This conflict that began in the womb continued after the birth of the two boys and expanded into an internecine battle between their descendants. Bad blood existed between the Israelites and Edomites for generations, and even when the nation of Judah was under attack by the Babylonians, the Edomites would take advantage of Judah’s vulnerable state by conducting raids against their towns and villages. So, there was no love loss between the two nations.

But for God to fulfill His promise of future restoration as outlined in chapter 34, He reveals that even the Edomites will have to relinquish their land. It belonged to His chosen people, the descendants of Jacob. So, He gives Ezekiel as far-from-promising message for the Edomites.

“I am your enemy, O Mount Seir,
    and I will raise my fist against you
    to destroy you completely.
I will demolish your cities
    and make you desolate.
Then you will know that I am the Lord. – Ezekiel 35:3-4 NLT

They had aligned themselves against God’s chosen people and now they would pay the price for their misguided decision. From God’s perspective, the Edomites were guilty of piling on. While He was bringing judgment against His chosen people, the descendants of Esau decided to exploit the situation for their own advantage.

“Your eternal hatred for the people of Israel led you to butcher them when they were helpless, when I had already punished them for all their sins. – Ezekiel 35:5 NLT

God had not ordered them to do this. It was not part of His disciplinary protocol for the rebellious people of Judah. The Edomites had acted on their own accord and sought to enrich themselves at Judah’s expense. And the day was coming when they would be held accountable for their mistake. The land God had graciously given them would be taken away and awarded to the people of Israel.

Their real crime was their open disdain for God. As the descendants of Abraham and Isaac, they should have understood the sovereignty and power of Yahweh. They should have had an awe and respect for Him but, instead, they flaunted their will right in His face. They arrogantly declared, “The lands of Israel and Judah will be ours. We will take possession of them. What do we care that the Lord is there!” (Ezekiel 35:10 NLT). And God states that their hubris will be their undoing.

I will make myself known to Israel by what I do to you.” – Ezekiel 35:11 NLT

Some day in the future, the descendants of Jacob will recognize the greatness of God when they watch Him destroy the Edomites and make the land of Seir part of the inheritance of Israel. At this point in human history, the nation of Edom no longer exists. They would eventually fall to the Babylonians, then to the Medo-Persians, and, ultimately to the Hasmoneans in 126 B.C.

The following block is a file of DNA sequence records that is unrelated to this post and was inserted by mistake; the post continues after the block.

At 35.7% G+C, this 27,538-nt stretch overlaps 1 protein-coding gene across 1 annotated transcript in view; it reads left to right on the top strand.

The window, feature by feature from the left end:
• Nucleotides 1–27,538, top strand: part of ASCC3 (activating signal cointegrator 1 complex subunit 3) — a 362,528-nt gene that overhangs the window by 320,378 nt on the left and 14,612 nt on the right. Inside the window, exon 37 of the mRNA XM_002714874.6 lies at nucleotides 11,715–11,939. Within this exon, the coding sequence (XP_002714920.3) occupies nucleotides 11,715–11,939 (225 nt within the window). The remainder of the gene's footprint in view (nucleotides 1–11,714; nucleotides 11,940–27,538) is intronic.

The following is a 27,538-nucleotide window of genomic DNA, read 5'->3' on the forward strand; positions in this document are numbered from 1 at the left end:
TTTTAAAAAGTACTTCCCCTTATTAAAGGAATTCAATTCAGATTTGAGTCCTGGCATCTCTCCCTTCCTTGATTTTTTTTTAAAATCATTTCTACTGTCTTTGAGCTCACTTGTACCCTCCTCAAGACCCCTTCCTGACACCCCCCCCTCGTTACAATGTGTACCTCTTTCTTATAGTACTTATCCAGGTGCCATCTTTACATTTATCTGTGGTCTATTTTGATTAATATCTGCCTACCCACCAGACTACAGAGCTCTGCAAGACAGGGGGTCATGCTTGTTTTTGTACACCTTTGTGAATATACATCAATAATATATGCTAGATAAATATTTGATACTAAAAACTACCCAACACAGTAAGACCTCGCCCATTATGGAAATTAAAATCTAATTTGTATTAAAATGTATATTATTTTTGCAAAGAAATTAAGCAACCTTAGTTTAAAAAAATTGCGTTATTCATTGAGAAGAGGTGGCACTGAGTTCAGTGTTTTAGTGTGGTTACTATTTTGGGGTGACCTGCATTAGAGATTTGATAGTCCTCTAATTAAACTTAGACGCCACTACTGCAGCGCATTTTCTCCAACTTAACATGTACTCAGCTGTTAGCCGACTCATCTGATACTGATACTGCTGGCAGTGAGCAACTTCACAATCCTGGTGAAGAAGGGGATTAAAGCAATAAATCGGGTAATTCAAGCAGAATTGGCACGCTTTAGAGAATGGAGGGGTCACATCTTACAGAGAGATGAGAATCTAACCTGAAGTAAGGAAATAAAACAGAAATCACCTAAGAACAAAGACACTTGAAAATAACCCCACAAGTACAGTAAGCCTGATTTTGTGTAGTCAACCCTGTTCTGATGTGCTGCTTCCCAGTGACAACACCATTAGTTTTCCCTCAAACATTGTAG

But to date, the land of Edom remains outside of Israel’s control. It is not currently a part of the modern state of Israel but lies within the borders of southwestern Jordan, located between the Dead Sea and the Gulf of Aqaba. But God is not done yet. His plan is far from finished and His promise to restore His people to the land will one day be accomplished. Their enemies will be defeated. The land will become theirs, “from the Red Sea to the Mediterranean Sea, and from the eastern wilderness to the Euphrates River” (Exodus 23:31 NLT). 

English Standard Version (ESV) The Holy Bible, English Standard Version. ESV® Permanent Text Edition® (2016). Copyright © 2001

New Living Translation (NLT) Holy Bible, New Living Translation, copyright © 1996, 2004, 2015 by Tyndale House Foundation. Used by permission of Tyndale House Publishers Inc., Carol Stream, Illinois 60188. All rights reserved.

Scattered Sheep and Shoddy Shepherds

1 The word of the Lord came to me: “Son of man, prophesy against the shepherds of Israel; prophesy, and say to them, even to the shepherds, Thus says the Lord God: Ah, shepherds of Israel who have been feeding yourselves! Should not shepherds feed the sheep? You eat the fat, you clothe yourselves with the wool, you slaughter the fat ones, but you do not feed the sheep. The weak you have not strengthened, the sick you have not healed, the injured you have not bound up, the strayed you have not brought back, the lost you have not sought, and with force and harshness you have ruled them. So they were scattered, because there was no shepherd, and they became food for all the wild beasts. My sheep were scattered; they wandered over all the mountains and on every high hill. My sheep were scattered over all the face of the earth, with none to search or seek for them.

“Therefore, you shepherds, hear the word of the Lord: As I live, declares the Lord God, surely because my sheep have become a prey, and my sheep have become food for all the wild beasts, since there was no shepherd, and because my shepherds have not searched for my sheep, but the shepherds have fed themselves, and have not fed my sheep, therefore, you shepherds, hear the word of the Lord: 10 Thus says the Lord God, Behold, I am against the shepherds, and I will require my sheep at their hand and put a stop to their feeding the sheep. No longer shall the shepherds feed themselves. I will rescue my sheep from their mouths, that they may not be food for them. Ezekiel 34:1-10 ESV

While every Israelite was personally responsible for their own sin, God placed blame on the nation’s leadership and held them culpable for the sorry spiritual state of the His chosen people. The civic and religious leaders of Judah had played an undeniable role in the nation’s demise. According to God, these powerful and influential men were guilty of using their positions of authority to mislead and abuse those under their care. Rather than serving as loving shepherds for God’s flock, they had used their God-given authority for personal gain.